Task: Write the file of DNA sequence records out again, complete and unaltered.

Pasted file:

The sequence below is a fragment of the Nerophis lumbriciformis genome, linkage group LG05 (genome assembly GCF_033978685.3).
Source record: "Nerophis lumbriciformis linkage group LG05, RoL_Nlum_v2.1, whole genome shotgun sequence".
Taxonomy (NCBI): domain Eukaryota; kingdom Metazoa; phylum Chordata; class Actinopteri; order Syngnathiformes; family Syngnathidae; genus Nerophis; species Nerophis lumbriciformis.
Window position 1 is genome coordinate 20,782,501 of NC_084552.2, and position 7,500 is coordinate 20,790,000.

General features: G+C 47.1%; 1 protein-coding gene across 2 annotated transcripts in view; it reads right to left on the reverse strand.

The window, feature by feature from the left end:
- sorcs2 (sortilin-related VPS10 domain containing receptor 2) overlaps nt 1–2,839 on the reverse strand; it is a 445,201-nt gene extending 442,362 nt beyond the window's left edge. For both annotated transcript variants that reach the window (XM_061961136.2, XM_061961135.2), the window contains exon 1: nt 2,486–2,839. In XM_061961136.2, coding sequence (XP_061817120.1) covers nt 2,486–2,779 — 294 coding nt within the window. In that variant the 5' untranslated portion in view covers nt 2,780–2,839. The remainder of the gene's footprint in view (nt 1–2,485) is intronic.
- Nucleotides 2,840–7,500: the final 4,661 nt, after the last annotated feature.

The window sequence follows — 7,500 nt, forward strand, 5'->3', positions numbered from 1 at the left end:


The sequence below is a fragment of the Nerophis lumbriciformis genome, linkage group LG05 (genome assembly GCF_033978685.3).
Source record: "Nerophis lumbriciformis linkage group LG05, RoL_Nlum_v2.1, whole genome shotgun sequence".
Taxonomy (NCBI): domain Eukaryota; kingdom Metazoa; phylum Chordata; class Actinopteri; order Syngnathiformes; family Syngnathidae; genus Nerophis; species Nerophis lumbriciformis.
Window position 1 is genome coordinate 20,782,501 of NC_084552.2, and position 7,500 is coordinate 20,790,000.

General features: G+C 47.1%; 1 protein-coding gene across 2 annotated transcripts in view; it reads right to left on the reverse strand.

The window, feature by feature from the left end:
- sorcs2 (sortilin-related VPS10 domain containing receptor 2) overlaps nt 1–2,839 on the reverse strand; it is a 445,201-nt gene extending 442,362 nt beyond the window's left edge. For both annotated transcript variants that reach the window (XM_061961136.2, XM_061961135.2), the window contains exon 1: nt 2,486–2,839. In XM_061961136.2, coding sequence (XP_061817120.1) covers nt 2,486–2,779 — 294 coding nt within the window. In that variant the 5' untranslated portion in view covers nt 2,780–2,839. The remainder of the gene's footprint in view (nt 1–2,485) is intronic.
- Nucleotides 2,840–7,500: the final 4,661 nt, after the last annotated feature.

The window sequence follows — 7,500 nt, forward strand, 5'->3', positions numbered from 1 at the left end: